Despite modest changes at the beginning U.S. President Barack Obama’s administration, U.S.-Cuba relations have thawed only slightly and near-term prospects for improvement look dim due to Cuba’s detention of U.S. aid contractor Alan Gross.
Gross has been held since Dec. 3, 2009 on suspicion of espionage and providing illegal satellite communications equipment to government opponents, but has not yet been officially charged with a crime. The United States says he was only helping Jewish groups set up Internet access, but Cuba is suspicious because he was working for a U.S. federally-funded program seeking to promote political change on the island.
The U.S. government says it will take no major initiatives to improve relations with Cuba as long as Gross is held. Cuba may want to hold him until it gets something in exchange, such as the return of five Cuban agents imprisoned in the U.S. or an end to the programs like the one that sent Gross to Cuba.
The Cuban government is in the process of releasing political prisoners and sending them to Spain to resolve one of its biggest problems with the international community and to get its opponents out of the country. [ID:nN2223242]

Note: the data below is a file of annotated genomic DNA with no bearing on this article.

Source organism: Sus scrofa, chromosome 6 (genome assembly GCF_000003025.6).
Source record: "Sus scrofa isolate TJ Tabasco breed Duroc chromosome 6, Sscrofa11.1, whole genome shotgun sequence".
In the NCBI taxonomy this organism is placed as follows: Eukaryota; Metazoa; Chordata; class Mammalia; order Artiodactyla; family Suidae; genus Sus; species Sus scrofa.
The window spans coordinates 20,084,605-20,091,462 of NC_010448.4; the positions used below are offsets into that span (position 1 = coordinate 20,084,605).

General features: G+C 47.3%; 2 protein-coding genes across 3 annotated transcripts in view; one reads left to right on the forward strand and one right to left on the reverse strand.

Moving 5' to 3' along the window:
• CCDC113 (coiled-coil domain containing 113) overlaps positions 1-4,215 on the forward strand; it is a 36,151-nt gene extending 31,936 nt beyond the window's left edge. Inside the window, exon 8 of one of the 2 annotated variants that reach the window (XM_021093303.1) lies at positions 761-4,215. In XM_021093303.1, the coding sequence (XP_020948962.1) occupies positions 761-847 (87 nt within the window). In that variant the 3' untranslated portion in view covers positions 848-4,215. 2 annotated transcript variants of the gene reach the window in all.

While U.S. reaction has been guarded, the 27-nation European Union has instructed its foreign affairs chief to explore improved relations with Cuba.
Meanwhile, Cuba has steadily built relations with other key countries, among them China, Brazil, Russia and Spain. It has a special relationship with top trading partner Venezuela, whose President Hugo Chavez is close to Fidel Castro and agreed in November to extend economic cooperation another 10 years.
What to watch:
— Fate of Alan Gross.
— Continued release of political prisoners.
— U.S. and EU reaction to Cuban reforms. (Editing by Kieran Murray)